Author Archive

May
01

Piping (as in bagpiping) for the soldiers

Author // Christopher Bosca
Posted in // Bosca Family, Travel

Travel is an experience that the Bosca family values highly.  To be able to see and experience other cultures and understand how that often ties back to things in our own daily lives is a privilege and a luxury.
On a recent Spring break adventure to Normandy, France, we had the pleasure of getting a 5 day history lesson from our 12 year old son Nicholas. WWII is his passion and his grandfather, Mario Bosca second generation Bosca Accessories owner, served in the Pacific in the United States Navy.  This was a dream trip for Nicholas and he was in charge of the agenda while there.

Everywhere we went, each and every battle zone or memorial or beach, was accompanied by facts of the area as well as a perspective from our 12 year old’s eyes. We were able to learn about history and weapons and dates of certain battles.  At one display of weapons at the Atlantic Wall museum, Nicholas named perfectly all 25 guns in under 1 minute….really, we have it on video! There are pages and pages of things to tell about this trip, but I will stick to one very special day.

We arrived at the American Cemetery at Omaha Beach and were awestruck by the hundreds and hundreds of exquisite white crosses and the gigantic American flag waving in the crisp air.  We were blessed with an extraordinary day with sunshine and blue sky.  Seeing those white crosses against the azure sky gave me a feeling of being very small in a large world.  A strange, well not strange, but a new feeling came over me.  It was one of immense pride.  I have always admired our US service men and women, but being in that cemetery was the closest I have ever felt to what national pride really is for me.

We arrived at the American Cemetery at Omaha Beach and were awestruck by the hundreds and hundreds of exquisite white crosses and the gigantic American flag waving in the crisp air.  We were blessed with an extraordinary day with sunshine and blue sky.  Seeing those white crosses against the azure sky gave me a feeling of being very small in a large world.  A strange, well not strange, but a new feeling came over me.  It was one of immense pride.  I have always admired our US service men and women, but being in that cemetery was the closest I have ever felt to what national pride really is for me.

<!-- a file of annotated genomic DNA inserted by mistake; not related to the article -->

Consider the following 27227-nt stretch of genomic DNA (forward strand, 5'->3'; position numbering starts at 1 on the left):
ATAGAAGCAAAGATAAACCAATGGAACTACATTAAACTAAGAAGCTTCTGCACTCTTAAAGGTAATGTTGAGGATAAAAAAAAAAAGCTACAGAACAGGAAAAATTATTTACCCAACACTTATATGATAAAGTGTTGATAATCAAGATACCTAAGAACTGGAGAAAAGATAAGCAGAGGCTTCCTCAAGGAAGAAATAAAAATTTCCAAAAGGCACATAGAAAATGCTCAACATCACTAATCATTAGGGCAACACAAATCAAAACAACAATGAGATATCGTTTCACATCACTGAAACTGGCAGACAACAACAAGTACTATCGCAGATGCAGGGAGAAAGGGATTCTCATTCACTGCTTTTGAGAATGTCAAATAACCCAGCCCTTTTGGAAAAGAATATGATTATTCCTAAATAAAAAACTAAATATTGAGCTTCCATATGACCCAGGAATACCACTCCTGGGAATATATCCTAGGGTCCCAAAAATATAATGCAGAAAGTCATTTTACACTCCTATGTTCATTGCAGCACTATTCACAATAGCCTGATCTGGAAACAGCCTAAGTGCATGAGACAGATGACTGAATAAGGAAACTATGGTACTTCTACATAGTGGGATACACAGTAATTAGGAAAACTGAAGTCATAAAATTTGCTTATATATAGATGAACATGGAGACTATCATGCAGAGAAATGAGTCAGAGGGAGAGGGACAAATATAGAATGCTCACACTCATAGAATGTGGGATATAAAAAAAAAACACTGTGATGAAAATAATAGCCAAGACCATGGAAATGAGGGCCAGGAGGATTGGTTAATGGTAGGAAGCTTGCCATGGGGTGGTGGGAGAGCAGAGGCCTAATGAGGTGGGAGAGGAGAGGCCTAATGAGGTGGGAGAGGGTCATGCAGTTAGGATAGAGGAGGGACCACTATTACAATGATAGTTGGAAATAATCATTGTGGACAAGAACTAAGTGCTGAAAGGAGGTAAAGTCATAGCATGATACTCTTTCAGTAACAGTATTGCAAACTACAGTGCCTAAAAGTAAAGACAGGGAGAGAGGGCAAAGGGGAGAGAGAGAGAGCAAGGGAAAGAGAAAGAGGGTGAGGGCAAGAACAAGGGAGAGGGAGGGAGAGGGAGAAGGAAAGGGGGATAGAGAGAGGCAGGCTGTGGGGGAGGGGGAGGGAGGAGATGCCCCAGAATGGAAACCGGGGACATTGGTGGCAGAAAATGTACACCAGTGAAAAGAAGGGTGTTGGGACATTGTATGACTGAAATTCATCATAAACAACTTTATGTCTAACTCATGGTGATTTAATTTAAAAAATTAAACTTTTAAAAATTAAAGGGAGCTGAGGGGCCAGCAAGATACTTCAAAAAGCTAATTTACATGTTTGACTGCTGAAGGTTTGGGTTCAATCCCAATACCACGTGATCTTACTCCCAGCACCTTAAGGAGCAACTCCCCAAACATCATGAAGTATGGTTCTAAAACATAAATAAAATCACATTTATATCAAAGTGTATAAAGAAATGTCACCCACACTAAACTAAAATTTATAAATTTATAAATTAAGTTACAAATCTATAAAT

Nicholas had dreamed of honoring our soldiers in that Cemetery for a long time so he had packed up his bagpipes, kilt, and the rest of his stuff and brought it on our trip.  After receiving permission, Nicholas chose a spot in the cemetery and dressed in full regalia, played the most beautiful version of Amazing Grace bringing tears to the eyes of more people than just his mom and dad. Playing his bagpipes in that cemetery was the best way that he could show his admiration and gratitude.  For Chris and me, it was a moment in time that we will treasure and keep in our pockets forever.

Note from Christopher:
My father Mario spoke very little about his experience in the US Navy, and for some reason I did not ask about it.  I am proud to see that Nicholas comprehends the importance of these historical events, and the contributions that so many veterans have made to preserve our freedoms.

Jan
12

Vin Santo with Biscotti Di Prato

Author // Christopher Bosca
Posted in // Food & Drink

Vin Santo is a desert wine served with Biscotti Di Prato.  Biscotti are very hard – dip the biscotti into the wine to soften as well as to add flavor- and what a sweet/aromatic flavor it is!

Vin Santo is aged at least 3 years in barrels (traditionally chestnut, but now mostly oak).  This type of wine will keep for several years but it does not really improve with age the way some wines can.  I have kept this unopened bottle (pictured above) for a long time- probably too long, but I can’t bring myself to open it yet.  It is from my very good friend Valerio.  I have known Valerio for more that 25 years now.  He is a leather accessories maker who does work for Bosca as well as for the big European luxury brands- making the most beautiful wallets on earth.  Valerio’s father was a wine maker for the Antinori Vineyard.  On his own land in Tuscany he grew Sangiovese grapes for Chianti and Trebbiano grapes for Vin Santo, and there he made his own wine in his spare time.